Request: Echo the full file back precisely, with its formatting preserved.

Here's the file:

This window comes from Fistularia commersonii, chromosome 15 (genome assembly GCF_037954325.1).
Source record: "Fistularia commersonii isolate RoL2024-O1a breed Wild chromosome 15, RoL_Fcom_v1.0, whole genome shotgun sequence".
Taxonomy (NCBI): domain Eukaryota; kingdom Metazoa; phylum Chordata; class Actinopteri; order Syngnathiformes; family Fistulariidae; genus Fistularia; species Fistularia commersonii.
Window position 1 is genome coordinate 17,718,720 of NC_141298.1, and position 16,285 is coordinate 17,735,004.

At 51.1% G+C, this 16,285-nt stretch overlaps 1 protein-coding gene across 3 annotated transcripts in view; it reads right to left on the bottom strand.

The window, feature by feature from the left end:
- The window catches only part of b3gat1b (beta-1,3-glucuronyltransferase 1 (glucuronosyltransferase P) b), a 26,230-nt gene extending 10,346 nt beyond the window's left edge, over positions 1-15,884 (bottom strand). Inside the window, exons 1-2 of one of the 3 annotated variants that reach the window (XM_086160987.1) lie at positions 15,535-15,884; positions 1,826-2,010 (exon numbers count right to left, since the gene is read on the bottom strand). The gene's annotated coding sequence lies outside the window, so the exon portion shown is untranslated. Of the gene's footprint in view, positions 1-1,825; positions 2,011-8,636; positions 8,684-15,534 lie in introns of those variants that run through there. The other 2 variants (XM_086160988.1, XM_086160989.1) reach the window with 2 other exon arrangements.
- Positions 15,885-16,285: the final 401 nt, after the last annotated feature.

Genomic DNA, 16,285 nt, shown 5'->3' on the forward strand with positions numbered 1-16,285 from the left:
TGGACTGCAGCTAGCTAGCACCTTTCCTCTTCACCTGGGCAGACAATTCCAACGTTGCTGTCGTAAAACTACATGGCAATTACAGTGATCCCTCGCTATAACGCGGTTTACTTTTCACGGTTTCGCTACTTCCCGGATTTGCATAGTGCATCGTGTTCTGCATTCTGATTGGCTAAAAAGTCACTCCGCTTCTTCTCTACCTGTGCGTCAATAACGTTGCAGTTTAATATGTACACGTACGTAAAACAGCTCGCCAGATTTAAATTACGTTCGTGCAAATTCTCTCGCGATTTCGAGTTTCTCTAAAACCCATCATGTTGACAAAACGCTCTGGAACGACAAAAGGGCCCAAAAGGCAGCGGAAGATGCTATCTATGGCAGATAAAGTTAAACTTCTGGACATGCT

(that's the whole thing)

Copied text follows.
This window comes from Fistularia commersonii, chromosome 15 (genome assembly GCF_037954325.1).
Source record: "Fistularia commersonii isolate RoL2024-O1a breed Wild chromosome 15, RoL_Fcom_v1.0, whole genome shotgun sequence".
Taxonomy (NCBI): domain Eukaryota; kingdom Metazoa; phylum Chordata; class Actinopteri; order Syngnathiformes; family Fistulariidae; genus Fistularia; species Fistularia commersonii.
Window position 1 is genome coordinate 17,718,720 of NC_141298.1, and position 16,285 is coordinate 17,735,004.

At 51.1% G+C, this 16,285-nt stretch overlaps 1 protein-coding gene across 3 annotated transcripts in view; it reads right to left on the bottom strand.

The window, feature by feature from the left end:
- The window catches only part of b3gat1b (beta-1,3-glucuronyltransferase 1 (glucuronosyltransferase P) b), a 26,230-nt gene extending 10,346 nt beyond the window's left edge, over positions 1-15,884 (bottom strand). Inside the window, exons 1-2 of one of the 3 annotated variants that reach the window (XM_086160987.1) lie at positions 15,535-15,884; positions 1,826-2,010 (exon numbers count right to left, since the gene is read on the bottom strand). The gene's annotated coding sequence lies outside the window, so the exon portion shown is untranslated. Of the gene's footprint in view, positions 1-1,825; positions 2,011-8,636; positions 8,684-15,534 lie in introns of those variants that run through there. The other 2 variants (XM_086160988.1, XM_086160989.1) reach the window with 2 other exon arrangements.
- Positions 15,885-16,285: the final 401 nt, after the last annotated feature.

Genomic DNA, 16,285 nt, shown 5'->3' on the forward strand with positions numbered 1-16,285 from the left:
TGGACTGCAGCTAGCTAGCACCTTTCCTCTTCACCTGGGCAGACAATTCCAACGTTGCTGTCGTAAAACTACATGGCAATTACAGTGATCCCTCGCTATAACGCGGTTTACTTTTCACGGTTTCGCTACTTCCCGGATTTGCATAGTGCATCGTGTTCTGCATTCTGATTGGCTAAAAAGTCACTCCGCTTCTTCTCTACCTGTGCGTCAATAACGTTGCAGTTTAATATGTACACGTACGTAAAACAGCTCGCCAGATTTAAATTACGTTCGTGCAAATTCTCTCGCGATTTCGAGTTTCTCTAAAACCCATCATGTTGACAAAACGCTCTGGAACGACAAAAGGGCCCAAAAGGCAGCGGAAGATGCTATCTATGGCAGATAAAGTTAAACTTCTGGACATGCT